Pollinator Week at Albion Branch

Bee flying  
Happy Pollinator Week!

Bees, and butterflies, and hummingbirds- oh my! It’s National Pollinator Week and what better way to celebrate than to learn about some of our most important pollinators with some great workshopsopens a new window at the Toronto Public Library! But before we get there, there may be some things you want to know first- what are pollinators and why are they so important that they get a whole week of celebrations?

Pollinators are animals that help spread pollen, the powdery substance found in flowers, between flowers. When they visit a flower to eat sweet nectar or collect nutritious pollen, they move the pollen stuck on their bodies from one flower to another. This transfer of pollen fertilizes the flower, allowing the plant to make seeds and grow more plants! Bees, butterflies, beetles, flies, hummingbirds, and even bats help over 80% of all flowering plants reproduce through pollination. These plants help hold the earth’s soil in place, clean our waters and our air, and provide the world with food. Some sources even say that bees alone pollinate ⅓ of all the food we eat! The world would be very different without these important animals to shape the ecosystems that we live in.

Bee in flowers 
Can you spot the hard working bee?

Pollinator Week also helps to bring awareness to the threats that pollinators face. Many populations are in decline because of loss of spaces for pollinators to call home. Big developments, pollution and harmful pesticides are threatening continued healthy habitat for these animals, causing some species to become endangered or extinct within their range. It’s not all bad, though. There are a few very important things that we can do to help:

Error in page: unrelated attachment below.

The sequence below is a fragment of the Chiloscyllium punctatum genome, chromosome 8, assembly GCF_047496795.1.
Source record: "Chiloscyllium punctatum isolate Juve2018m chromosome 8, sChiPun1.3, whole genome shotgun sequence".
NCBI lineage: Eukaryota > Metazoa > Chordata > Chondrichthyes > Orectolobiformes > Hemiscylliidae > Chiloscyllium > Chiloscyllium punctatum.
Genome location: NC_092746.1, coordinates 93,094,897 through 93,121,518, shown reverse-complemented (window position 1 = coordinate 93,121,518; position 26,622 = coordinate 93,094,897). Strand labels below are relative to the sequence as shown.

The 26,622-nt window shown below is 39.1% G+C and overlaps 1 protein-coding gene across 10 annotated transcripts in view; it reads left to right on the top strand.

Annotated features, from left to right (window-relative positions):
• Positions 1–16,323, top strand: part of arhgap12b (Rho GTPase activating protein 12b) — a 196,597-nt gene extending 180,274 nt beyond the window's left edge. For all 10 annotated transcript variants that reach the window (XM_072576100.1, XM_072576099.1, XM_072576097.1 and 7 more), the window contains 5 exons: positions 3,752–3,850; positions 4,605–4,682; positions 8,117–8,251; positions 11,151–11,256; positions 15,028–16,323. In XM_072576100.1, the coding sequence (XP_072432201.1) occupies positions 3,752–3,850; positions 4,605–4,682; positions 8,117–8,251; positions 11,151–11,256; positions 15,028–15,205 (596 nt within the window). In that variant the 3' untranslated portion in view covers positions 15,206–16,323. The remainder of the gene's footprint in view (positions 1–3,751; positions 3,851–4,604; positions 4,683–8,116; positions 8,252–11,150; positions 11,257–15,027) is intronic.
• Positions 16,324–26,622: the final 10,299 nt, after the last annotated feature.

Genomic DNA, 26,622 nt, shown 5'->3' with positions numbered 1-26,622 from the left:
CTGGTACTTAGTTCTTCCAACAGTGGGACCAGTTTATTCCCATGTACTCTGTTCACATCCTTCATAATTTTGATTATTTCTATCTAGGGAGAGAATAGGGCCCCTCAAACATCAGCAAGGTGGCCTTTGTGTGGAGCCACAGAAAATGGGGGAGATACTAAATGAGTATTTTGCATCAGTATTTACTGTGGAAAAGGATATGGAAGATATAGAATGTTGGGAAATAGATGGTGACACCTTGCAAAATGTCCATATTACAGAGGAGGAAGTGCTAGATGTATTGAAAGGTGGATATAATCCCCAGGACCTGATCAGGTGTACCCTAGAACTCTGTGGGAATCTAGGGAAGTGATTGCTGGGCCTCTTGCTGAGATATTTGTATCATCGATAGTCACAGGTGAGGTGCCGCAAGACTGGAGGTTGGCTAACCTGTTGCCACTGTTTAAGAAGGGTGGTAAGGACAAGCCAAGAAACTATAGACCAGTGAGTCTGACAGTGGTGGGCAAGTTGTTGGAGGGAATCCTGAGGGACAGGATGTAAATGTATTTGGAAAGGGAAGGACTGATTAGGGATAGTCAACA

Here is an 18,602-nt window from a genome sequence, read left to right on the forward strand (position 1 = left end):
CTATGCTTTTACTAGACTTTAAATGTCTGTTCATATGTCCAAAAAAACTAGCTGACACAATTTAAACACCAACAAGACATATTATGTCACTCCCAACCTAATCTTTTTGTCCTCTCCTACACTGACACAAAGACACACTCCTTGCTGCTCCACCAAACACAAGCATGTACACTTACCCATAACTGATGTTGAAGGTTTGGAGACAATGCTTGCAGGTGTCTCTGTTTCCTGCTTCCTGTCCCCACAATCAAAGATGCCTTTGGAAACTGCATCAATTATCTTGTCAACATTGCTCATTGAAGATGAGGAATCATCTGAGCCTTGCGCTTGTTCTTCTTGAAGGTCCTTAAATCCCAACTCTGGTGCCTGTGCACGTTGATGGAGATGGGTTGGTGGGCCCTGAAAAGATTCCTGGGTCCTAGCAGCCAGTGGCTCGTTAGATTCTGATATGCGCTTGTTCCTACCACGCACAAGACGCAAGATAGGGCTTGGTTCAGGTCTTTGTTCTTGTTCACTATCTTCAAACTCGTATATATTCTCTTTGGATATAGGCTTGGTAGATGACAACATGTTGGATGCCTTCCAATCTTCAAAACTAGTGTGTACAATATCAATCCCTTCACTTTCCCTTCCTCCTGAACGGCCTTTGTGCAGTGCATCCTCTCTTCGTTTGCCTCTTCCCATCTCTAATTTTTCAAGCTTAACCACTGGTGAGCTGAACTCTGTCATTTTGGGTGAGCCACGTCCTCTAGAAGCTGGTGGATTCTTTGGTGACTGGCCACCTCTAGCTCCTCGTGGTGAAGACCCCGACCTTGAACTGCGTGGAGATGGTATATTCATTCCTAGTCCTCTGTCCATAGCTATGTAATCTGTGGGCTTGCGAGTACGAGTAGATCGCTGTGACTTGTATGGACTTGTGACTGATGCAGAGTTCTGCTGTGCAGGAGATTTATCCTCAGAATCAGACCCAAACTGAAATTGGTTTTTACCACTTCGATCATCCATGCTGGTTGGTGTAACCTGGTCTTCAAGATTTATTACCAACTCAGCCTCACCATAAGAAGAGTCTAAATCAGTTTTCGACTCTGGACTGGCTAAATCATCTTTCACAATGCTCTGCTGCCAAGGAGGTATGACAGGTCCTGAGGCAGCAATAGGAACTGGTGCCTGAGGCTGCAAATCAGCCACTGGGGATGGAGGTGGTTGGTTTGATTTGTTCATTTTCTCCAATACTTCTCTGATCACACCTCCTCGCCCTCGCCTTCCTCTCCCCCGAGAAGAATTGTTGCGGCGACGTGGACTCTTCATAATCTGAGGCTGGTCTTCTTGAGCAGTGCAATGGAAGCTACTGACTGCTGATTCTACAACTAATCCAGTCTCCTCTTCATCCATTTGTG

•  Plants some flowers! Flowers that are native to the area will help out the most. Milkweed is especially important for monarch butterflies for food, but it's also the only plant that females will lay their eggs on!
  • Leave them some space! Try to maintain some natural areas in yards, parks, and neighbourhoods for pollinator habitat. Native bees, in particular, rely on old stumps, bare ground and undisturbed area for their nests.
  • Educate yourself! Learn as much as you can to help save the pollinators. Did you know flies are the only insects that can pollinate cocoa to make chocolate? 

This year, Pollinator Week will run from June 18 - June 24, with celebrations across the country to promote pollinator health, conservation and protection. As part of the series Our Fragile Planet, the Albion Branch will be celebrating this week with some upcoming workshops hosted by yours truly. Come check them out!

Looking to brush up on your pollinator knowledge before stopping by? Check out some of my favourite pollinators books!

The Power of Pollinators

List created by SaraLovesBooks

Pollinating animals and insects

View Full List  

Happy Pollinator Week and don’t forget to thank a pollinator! 

The Our Fragile Planet program series is generously supported by the TD Friends of the Environment Foundation.opens a new window

TD Friends of the Environment Foundation logo

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